By Al Giordano
I'm still formulating what I hope will be a meaningful wrap-up of a wonderful and productive long weekend at the Netroots Nation convention in Austin (which, in part, was a test-drive for our upcoming attendance at and reporting from the Democratic National Convention in Denver, a month from now). One of the successes in Austin was in our hosting the best convention-eve party there: we met a gigantic posse of friends, Field Hands, readers and colleagues to help us navigate the rest of the week.
Our party in Austin was free (well, for everyone else: we sprung for the food) and the trip overall cost us more dough. The expenses for the Denver coverage have already been met through so many of your donations last month, but we've also got to keep the labor, the hardware and the software of this project going: The Fund for Authentic Journalism, which supports our work, relies on your contributions.
And so with the help of some Colorado Field Hands - including Keith Howard, who has lent us his beautiful home on Sunday, August 24 - our garden party in Denver will also be a fundraising event.
And so, The Field and Narco News cordially invite you to:
A Sunday Afternoon Reception in Denver
Sunday, August 24 3 p.m. – 6 p.m.
At the home of Keith Howard
4303 Umatilla Street
(Seven minutes from downtown Denver)
A reception to benefit:
The Fund for Authentic Journalism
Minimum contribution: $50
Sponsors: $100, $250, $500, $1,000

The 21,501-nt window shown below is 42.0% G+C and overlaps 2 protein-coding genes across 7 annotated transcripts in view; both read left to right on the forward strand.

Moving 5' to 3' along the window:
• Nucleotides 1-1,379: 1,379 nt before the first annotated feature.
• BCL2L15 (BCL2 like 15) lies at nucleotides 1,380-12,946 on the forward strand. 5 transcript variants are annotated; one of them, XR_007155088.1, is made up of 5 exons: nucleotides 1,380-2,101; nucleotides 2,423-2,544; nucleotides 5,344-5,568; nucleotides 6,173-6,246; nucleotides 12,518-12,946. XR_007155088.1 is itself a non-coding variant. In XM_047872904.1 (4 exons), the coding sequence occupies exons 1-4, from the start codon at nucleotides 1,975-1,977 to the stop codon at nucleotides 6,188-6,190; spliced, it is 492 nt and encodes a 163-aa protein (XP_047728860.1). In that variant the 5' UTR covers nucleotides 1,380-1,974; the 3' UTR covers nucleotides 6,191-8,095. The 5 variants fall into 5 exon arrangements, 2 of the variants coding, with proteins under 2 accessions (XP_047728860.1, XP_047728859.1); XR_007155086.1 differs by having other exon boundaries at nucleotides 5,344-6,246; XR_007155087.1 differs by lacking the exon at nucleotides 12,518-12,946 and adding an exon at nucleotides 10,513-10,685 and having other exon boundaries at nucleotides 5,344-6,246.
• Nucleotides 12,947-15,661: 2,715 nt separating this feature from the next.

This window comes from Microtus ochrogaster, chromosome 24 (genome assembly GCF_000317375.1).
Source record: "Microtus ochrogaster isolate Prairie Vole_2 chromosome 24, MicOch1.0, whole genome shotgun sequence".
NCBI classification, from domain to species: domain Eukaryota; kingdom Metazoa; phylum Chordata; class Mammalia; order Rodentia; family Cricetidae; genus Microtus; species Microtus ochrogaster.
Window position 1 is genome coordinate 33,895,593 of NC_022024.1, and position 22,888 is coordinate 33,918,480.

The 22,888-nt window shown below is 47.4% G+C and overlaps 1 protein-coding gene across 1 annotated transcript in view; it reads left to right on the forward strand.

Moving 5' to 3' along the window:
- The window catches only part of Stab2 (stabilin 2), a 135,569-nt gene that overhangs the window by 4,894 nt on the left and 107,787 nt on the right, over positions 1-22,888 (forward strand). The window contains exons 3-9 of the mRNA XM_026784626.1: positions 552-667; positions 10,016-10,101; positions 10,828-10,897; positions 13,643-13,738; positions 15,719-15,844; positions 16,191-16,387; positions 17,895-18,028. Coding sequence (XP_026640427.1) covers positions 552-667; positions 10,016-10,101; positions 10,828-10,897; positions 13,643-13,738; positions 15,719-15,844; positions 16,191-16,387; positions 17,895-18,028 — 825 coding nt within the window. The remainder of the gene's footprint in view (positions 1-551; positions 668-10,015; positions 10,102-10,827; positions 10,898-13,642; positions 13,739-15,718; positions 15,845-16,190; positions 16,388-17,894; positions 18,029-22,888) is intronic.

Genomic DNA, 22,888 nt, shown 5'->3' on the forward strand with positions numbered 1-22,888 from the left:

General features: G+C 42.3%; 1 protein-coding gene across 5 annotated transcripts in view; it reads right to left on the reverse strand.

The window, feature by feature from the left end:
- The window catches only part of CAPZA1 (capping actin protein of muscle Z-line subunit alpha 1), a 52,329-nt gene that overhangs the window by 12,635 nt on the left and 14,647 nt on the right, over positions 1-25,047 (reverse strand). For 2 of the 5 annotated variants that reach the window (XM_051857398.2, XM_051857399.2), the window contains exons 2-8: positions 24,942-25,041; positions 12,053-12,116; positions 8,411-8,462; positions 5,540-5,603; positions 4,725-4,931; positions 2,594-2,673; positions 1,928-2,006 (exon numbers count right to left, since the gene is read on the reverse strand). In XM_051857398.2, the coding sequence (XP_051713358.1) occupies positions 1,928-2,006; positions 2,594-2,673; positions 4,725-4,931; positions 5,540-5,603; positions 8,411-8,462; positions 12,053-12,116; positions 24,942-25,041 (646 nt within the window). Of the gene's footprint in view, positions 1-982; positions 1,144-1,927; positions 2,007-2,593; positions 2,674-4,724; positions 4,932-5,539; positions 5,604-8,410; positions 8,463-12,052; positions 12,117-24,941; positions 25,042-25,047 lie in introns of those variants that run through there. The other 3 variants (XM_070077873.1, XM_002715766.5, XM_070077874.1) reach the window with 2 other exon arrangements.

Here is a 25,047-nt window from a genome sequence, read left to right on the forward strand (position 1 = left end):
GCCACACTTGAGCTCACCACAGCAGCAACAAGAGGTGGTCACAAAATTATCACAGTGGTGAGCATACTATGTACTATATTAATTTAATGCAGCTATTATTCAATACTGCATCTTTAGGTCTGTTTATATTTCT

Space limited. Make your reservation today by clicking this link.
Even if you can't be in Denver, we'd love to include your name among the sponsors.
And please consider making a $50 contribution (or a donation of any size) from afar even if you can't be there in person. In addition to the importance of your support to the work, we'd like to be able to announce impressive results to kick off that historic week in Colorado.
Press and other inquiries: email@example.com
Special guests and entertainment to be announced.
By Al Giordano
Salon.com writer Glenn Greenwald (whose got-up-on-the-wrong-side-of-the-bed correspondence with The Field got him featured here a couple of weeks ago) has written a post that I agree with. He says that the Democratic National Convention Committee isn't helping its candidates by selling ad space to telecom corporations on the convention swag bags to be doled out to delegates in Denver next month:
What's most striking about the Convention bag -- aside, of course, from its stunning design -- is how the parties no longer bother even trying to hide who it is who funds and sponsors them.
That's right, Glenn. Go get ‘em. Accepting paid advertising from big telecom companies is very damaging to anyone's credibility and reputation. It's a wonderful thing to have champions that eschew such conflicts as they make the people's case. They've taught us that absolute purity is very, very important in all political discourse.